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Crime and prevention thereof. Loopholes, grey areas and the letter of the law.
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By Puffer Fish
#15194215
A group of seven people escaped from prison and then went on to commit two robberies after they realized they were fugitives and the only way they could obtain money to live on was to steal it. During the second robbery, a police officer who was responding to the scene was killed.

All seven of the escaped prisoners were blamed for the death, and they were all sentenced to the death penalty.

Texas was traditionally very punitive against criminals.

The question that will be posed here is, is this really fair? Is this really justice?

You could argue the authorities could not really know which of the robbers had committed the murder, so they should all be punished. But is the death penalty excessive, not knowing which one of them exactly it was who committed the killing?

And this is just a hypothetical, but suppose it turned out that one of the prisoners may likely have been innocent in the first place. Should we feel sympathetic towards that prisoner, knowing that taking part in a robbery was the only way for them to survive? Should that prisoner still get the death penalty?

https://en.wikipedia.org/wiki/Texas_Seven
https://www.msn.com/en-us/news/crime/ju ... d=msedgntp
By Patrickov
#15194625
Unless the place has capital punishment abolished I don't see any problem here.

1. From what's said in Wikipedia they probably collectively decided to kill Hawkins to save their own asses. Are you actually expecting this to be a "one live for one live" case?

2. As for "robbery to survive"... well, why did they break out in the first place? (Don't get me wrong, I also see little need to obey bad laws, but I acknowledge the necessity to consider the consequences nevertheless)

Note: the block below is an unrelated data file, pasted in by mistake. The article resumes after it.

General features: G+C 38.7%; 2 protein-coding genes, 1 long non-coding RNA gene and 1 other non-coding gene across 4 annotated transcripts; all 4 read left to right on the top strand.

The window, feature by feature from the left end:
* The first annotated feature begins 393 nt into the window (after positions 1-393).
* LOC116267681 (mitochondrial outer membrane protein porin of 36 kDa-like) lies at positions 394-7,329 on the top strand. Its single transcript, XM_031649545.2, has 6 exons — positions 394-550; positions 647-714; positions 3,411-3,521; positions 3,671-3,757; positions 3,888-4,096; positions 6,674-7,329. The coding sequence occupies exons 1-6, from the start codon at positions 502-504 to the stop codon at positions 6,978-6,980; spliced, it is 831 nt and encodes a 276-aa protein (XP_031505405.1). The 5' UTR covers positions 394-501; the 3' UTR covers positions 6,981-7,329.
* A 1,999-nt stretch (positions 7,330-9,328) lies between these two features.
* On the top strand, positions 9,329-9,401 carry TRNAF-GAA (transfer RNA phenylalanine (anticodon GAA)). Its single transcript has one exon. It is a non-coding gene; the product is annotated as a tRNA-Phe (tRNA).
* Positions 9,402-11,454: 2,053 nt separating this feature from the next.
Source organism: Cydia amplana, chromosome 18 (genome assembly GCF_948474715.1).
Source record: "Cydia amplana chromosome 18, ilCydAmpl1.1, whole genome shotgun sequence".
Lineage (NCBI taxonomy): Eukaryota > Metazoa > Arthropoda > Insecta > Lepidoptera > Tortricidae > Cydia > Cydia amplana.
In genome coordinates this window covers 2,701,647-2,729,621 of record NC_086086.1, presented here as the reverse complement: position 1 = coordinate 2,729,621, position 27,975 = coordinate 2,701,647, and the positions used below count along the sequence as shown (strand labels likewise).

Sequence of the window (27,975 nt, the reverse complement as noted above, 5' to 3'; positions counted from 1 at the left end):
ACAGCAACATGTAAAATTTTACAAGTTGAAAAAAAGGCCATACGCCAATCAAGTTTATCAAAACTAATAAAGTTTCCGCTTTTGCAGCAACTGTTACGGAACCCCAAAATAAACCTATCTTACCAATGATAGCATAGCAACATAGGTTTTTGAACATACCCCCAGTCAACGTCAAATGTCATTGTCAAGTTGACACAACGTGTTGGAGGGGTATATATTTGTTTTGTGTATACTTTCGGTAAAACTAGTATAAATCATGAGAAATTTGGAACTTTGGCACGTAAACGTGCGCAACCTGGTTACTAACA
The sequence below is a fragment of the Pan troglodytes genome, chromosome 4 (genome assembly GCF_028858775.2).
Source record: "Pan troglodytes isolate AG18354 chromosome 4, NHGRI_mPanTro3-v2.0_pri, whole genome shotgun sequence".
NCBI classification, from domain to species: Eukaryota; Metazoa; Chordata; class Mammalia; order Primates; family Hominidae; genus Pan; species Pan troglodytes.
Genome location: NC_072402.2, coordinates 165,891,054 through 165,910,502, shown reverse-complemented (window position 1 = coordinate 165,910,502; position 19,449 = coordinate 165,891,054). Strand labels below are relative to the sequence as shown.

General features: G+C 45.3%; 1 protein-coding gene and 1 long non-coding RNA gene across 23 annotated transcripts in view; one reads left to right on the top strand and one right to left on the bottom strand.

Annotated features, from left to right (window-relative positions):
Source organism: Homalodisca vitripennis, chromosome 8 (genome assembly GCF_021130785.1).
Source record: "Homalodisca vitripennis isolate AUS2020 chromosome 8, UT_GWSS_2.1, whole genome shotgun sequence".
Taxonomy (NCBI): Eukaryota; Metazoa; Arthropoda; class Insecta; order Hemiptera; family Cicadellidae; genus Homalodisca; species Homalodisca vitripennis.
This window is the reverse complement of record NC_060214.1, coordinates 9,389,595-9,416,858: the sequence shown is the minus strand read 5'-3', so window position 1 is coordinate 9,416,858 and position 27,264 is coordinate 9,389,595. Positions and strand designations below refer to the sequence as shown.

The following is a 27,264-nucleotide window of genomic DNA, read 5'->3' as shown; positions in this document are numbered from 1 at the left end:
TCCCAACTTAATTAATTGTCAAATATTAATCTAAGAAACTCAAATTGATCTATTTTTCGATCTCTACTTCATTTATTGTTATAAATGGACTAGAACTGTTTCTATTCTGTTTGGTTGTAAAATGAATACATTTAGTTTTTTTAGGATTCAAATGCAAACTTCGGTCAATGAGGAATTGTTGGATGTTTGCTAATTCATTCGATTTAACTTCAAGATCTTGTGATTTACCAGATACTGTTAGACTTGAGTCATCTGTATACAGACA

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By Potemkin
#15194629
Puffer Fish wrote:A group of seven people escaped from prison and then went on to commit two robberies after they realized they were fugitives and the only way they could obtain money to live on was to steal it. During the second robbery, a police officer who was responding to the scene was killed.

All seven of the escaped prisoners were blamed for the death, and they were all sentenced to the death penalty.

Texas was traditionally very punitive against criminals.

The question that will be posed here is, is this really fair? Is this really justice?

Is it fair? Who knows? Define what you mean by the word 'fair'.

Is this really justice? Yes, in the sense that it is in accord with the letter and the customs of the Texan justice system. Is it 'just' in some transcendental, abstract sense? Who knows? Define what you mean by the word 'just'.

You could argue the authorities could not really know which of the robbers had committed the murder, so they should all be punished. But is the death penalty excessive, not knowing which one of them exactly it was who committed the killing?

It was a joint enterprise, so they were all legally guilty of the murder.

And this is just a hypothetical, but suppose it turned out that one of the prisoners may likely have been innocent in the first place. Should we feel sympathetic towards that prisoner, knowing that taking part in a robbery was the only way for them to survive? Should that prisoner still get the death penalty?

That would be for the legal system to decide. According to the letter of the law, then yes, he should still get the death penalty. Being innocent of the offence for which he was in prison does not give him carte blanche to commit further crimes. Being innocent is not a 'get out of jail free' card if you later commit real crimes.
By late
#15194630
Puffer Fish wrote:

The question that will be posed here is, is this really fair? Is this really justice?




Good question.

I am opposed to the death penalty, as is my state. So you could add a bit of fairness by taking death off the table. Justice is not supposed to be revenge, and the death penalty is obviously motivated by revenge.

The next issue is the assignment of guilt, I think most states will attach guilt to a party to a crime even when they weren't the ones doing the killing. I don't have a problem with that.
When you knowingly enter a criminal conspiracy, you should be held responsible for the results.

That does it for me.

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